Last night (or this morning, depending on how you think about it) was the Leonid meteor shower. Meteors were supposed to be visible, passing through the Leo constellation. Whenever I told people throughout the day that I was going to watch it from my roof, people asked me what the astrological implications of a meteor shower might be, and I don't know. But I did and do feel as if the equivalent of meteors are passing through the Leo constellation of my own actual terrestrial life. Like being shot up, maybe. Like balls of fire whizzing past, but muffled, obscured, made invisible by local weather and the glare of the city. I don't mean that I feel like I've been shot (I don't just mean that), I mean I feel like something is happening and I am not yet aware of the significance of the moment. Is anyone aware of the significance of any moment, though? When they're living it? I guess so, maybe. I guess the trick is to treat every moment as equally precious and significant. But you know what I'm talking about.
To get ready for the meteor shower, Ptrck and I watched this really wonderful documentary on Yayoi Kusama. How to talk about Kusama's work / legacy? I guess I can't really say anything right now that you can't look up for yourself (my brain is fried). Plus, I'm assuming that anyone reading this blog is familiar with her, and if not then I don't want to ruin the really great experience of discovering her work. She's like Kanye West and Nirvana-- actually worth the hype. Maybe Kusama has not been super-hyped, at least not until very recently, but check her out.
So we watched it, grooved super deep to Yayoi's world-view, obsessions in equal measure with life and death, and went up to the roof.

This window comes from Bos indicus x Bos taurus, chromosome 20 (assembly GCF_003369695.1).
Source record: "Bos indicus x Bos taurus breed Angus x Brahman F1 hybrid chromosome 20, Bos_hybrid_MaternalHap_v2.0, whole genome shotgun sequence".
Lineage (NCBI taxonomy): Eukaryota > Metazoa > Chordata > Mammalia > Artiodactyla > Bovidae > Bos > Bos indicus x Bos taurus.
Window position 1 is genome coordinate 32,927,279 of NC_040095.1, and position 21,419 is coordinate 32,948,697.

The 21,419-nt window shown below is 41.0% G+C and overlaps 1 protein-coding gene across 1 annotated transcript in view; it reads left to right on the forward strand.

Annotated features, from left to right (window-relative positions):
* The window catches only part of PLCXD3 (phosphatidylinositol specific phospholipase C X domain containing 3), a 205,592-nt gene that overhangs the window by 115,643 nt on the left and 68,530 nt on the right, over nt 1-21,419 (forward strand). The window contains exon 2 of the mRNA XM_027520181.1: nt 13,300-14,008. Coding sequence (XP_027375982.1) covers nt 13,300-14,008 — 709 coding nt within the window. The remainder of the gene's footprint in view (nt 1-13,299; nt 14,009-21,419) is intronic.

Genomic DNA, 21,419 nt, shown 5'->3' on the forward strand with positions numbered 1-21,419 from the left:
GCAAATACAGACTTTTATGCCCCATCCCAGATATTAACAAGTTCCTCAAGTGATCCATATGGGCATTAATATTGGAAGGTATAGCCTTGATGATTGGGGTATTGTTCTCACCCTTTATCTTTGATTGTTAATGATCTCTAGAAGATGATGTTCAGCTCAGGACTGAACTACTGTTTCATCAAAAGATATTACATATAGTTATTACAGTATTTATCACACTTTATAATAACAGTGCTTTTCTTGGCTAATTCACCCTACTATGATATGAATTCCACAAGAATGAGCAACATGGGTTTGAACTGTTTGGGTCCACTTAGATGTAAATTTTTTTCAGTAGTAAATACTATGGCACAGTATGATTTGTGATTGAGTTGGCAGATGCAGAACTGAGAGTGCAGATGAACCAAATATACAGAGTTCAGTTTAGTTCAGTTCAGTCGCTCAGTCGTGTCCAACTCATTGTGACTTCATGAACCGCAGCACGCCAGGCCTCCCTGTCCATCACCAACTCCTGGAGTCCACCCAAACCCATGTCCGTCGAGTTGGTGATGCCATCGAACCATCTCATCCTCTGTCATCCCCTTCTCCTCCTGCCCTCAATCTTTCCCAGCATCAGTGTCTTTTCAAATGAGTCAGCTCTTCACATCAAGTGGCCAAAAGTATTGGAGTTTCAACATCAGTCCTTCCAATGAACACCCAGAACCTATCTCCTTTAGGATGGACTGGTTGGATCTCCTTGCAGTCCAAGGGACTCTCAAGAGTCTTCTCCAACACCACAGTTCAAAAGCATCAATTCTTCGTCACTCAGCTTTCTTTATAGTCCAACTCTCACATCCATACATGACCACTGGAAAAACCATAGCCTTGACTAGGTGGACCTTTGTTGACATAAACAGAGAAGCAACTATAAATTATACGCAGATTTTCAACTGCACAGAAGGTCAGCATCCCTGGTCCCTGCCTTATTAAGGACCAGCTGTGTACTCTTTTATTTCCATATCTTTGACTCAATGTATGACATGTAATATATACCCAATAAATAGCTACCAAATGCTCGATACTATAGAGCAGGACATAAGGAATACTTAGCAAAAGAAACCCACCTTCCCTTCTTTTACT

Sort of made me think about the lyrics at the beginning of Mirah's amazing one-sided 12" EP, Storageland. The first song, "Telescope" goes: "I'm looking up through the telescope lens / I'm wondering where does the universe end / I'll take my clothes off in meteor showers / I'll take my clothes off and climb into bed." That song always struck me as kind of sad, I dunno.
Anyways Patrick and I didn't end up seeing the meteors. But it was nice to spend some serious time searching for something in the night sky, even if I didn't end up finding what I was looking for. It's a good place to look, instead of inside or inside of other people. This makes me think of the title of Khaela Maricich's first album, Look for it in the sky, it will always be there, and then again Blue Sky vs. Night Sky. I sort of connect looking directly at the sky with being a kid, which to me feels really Pacific.
I keep imagining hypothetical conversations, reunions, revelations between us. Like, having a revenge fantasy for someone who's hurt my feelings in the past, getting to finally tell them everything on my mind. But I don't have any revenge fantasies. The more I explore one, I don't want to yell at you, and I don't want you to feel bad. Anyone, really. What's the point?
I want to say that I saw you and I recognized you and I hope you recognized me. I want to put both of my palms on the sides of your jaw. I want to hold your face really close to mine and I want to tell you, quietly, how sorry I am. For everything that has ever happened to you. I'll start with this, since it's been coming up in a number of relationships which I would never have thought to question: I'm sorry if sometimes I seem like I'm mean, or if I'm angry at you. I'm not angry at you.
And then extend it to the universe, Billy. Make the sky your own analogy when hot rocks fly through it. I'm sorry for what the guy you were dating before me did to you. And I'm sorry for what the boy you've been seeing lately is doing to you. And I'm really sorry that it seems like people don't take you seriously, that people make you feel small, or stupid, or unsexy. And I'm sorry your parents couldn't impress upon you exactly how perfect you are. I wish they could have convinced you early on in life. I'm sorry that you've managed to live a life among people too stupid and selfish (I am including myself among these people) to really let you know how important you are.
The world is a big and mean place. This end, this deduction about human nature I've been mining for a lot longer than I'd like to admit, using it as some kind of proof that ruthlessness succeeds, that cowardice and weakness fail, and that failure is wrong. But I happen to know that failure is absolutely not wrong, that cowardice and weakness are fundamental parts of everyone's personalities, and that ruthlessness is rewarded by karma and god and evil spirits and we'd all do better to leave it alone. But the fact of the matter is that even in a violent culture we can find beauty. The bea(s)t.